Round Rock Texas goes Urban

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Bob Brinkman - Texas Historical Commission


Round Rock goes urban

Williamson County in the 1870s was an entirely rural place. Small farms filled the countryside, growing such crops as corn and cotton. It was a dependent economy, as cattle were driven northward to markets in Kansas, and raw products were shipped out of the area. Finished products were available only in larger cities that were more than a day’s horse ride away. But the county became the center of economic activity for Central Texas in 1876 when the International and Great Northern Railroad extended its lines westward. Now citizens were directly linked to the large cities of the eastern seaboard, and large regional cities like St. Louis and New Orleans. The railroad also brought a population boom and new towns to Williamson County. First Stiles Switch was created, later renamed Thrall. Then Taylorsville was established. Later shortened to Taylor, it became the largest city in the county for the next 105 years. The railroad also created Hutto, and finally arrived near the established town of Round Rock in July 1876.

A crowd of 500 turned out for the sale of lots in the new railroad town, laid out just under a mile from the established town of Round Rock.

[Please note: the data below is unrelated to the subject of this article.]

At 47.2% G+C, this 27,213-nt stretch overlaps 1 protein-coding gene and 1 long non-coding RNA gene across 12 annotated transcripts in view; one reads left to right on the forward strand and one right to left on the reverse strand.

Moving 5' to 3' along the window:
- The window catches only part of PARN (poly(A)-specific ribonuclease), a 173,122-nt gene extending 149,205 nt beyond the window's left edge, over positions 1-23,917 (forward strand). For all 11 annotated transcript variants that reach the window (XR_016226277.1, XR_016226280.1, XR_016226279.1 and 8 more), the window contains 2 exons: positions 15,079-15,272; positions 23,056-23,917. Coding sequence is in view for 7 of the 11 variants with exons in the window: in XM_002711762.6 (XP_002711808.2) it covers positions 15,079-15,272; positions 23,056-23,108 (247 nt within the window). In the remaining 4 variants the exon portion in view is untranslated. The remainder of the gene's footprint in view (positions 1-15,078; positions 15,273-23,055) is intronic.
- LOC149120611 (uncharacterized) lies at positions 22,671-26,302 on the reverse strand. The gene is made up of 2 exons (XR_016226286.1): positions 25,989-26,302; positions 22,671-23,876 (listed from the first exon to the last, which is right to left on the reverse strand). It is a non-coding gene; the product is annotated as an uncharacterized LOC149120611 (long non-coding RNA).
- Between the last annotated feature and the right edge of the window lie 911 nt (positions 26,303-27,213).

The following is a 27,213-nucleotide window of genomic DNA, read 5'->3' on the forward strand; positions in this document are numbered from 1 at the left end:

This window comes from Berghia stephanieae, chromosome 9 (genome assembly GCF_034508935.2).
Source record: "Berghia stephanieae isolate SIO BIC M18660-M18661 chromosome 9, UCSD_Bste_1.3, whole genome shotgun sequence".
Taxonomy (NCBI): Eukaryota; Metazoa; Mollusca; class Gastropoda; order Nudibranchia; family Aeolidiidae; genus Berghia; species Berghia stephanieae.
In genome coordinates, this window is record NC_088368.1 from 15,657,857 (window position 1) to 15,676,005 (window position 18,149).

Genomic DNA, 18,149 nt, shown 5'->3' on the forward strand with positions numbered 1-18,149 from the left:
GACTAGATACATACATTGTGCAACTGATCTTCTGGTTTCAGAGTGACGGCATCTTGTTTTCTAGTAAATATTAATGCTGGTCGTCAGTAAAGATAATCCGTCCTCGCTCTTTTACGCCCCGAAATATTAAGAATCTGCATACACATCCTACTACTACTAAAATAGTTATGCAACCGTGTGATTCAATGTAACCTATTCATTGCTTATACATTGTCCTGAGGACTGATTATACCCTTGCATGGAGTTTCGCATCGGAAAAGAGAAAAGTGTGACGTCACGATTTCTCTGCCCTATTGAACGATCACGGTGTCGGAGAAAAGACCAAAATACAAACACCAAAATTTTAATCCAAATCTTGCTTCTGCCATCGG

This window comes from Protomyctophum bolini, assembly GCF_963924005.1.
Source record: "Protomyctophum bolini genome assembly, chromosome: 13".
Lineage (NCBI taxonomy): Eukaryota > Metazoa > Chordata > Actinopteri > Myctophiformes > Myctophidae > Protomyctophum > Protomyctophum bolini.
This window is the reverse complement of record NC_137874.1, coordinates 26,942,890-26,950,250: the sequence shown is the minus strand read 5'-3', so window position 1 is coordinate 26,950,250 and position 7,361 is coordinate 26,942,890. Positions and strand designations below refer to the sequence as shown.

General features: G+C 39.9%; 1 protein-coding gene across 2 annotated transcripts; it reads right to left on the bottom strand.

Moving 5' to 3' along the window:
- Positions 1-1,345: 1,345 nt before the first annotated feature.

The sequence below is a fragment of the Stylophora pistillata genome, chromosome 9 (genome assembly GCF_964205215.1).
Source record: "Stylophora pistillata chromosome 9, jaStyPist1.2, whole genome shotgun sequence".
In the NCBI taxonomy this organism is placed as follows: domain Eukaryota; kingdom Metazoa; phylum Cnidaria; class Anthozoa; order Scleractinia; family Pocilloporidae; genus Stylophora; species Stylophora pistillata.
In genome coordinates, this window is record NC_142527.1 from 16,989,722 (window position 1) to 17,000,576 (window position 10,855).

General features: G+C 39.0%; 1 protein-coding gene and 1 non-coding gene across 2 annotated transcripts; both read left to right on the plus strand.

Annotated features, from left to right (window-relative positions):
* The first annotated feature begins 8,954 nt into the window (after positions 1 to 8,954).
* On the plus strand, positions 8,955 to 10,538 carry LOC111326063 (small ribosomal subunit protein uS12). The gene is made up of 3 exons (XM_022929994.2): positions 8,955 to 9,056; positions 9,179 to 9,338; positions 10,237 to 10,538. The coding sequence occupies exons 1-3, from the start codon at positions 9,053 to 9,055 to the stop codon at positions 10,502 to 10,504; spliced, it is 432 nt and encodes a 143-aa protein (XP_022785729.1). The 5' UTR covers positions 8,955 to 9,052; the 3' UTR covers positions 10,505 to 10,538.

Twenty-six business lots were sold the first day, with one lot going for $320.

Austin’s Daily Statesman reported that many of their merchants, including Brueggerhoff, Koppel, Tobin, C. C. Johnson, Steinbock, Davis, Penn and Michael, had purchased lots and were moving their stores to Round Rock. The Statesman noted, perhaps jealously, that in Round Rock “the drinking of crooked whiskey and card playing are carried on without limit”. The merchants boasted they could undersell Austin by securing goods faster and at a lower freight rate. Round Rock’s wagon roads into the Hill Country were also superior, so that for a time Austin’s economic growth was undermined. The I & GN did not extend their lines into Austin until late in 1879, during which time Round Rock had become the trade center for ten Central Texas counties. The railroad brought all manner of goods from cities in the East, and made Round Rock a truly developed town, with lumber yards, jewelry stores, blacksmiths and all the modern conveniences available. It also changed the face of Williamson County, laying the foundation for the urban population boom that continues to this day.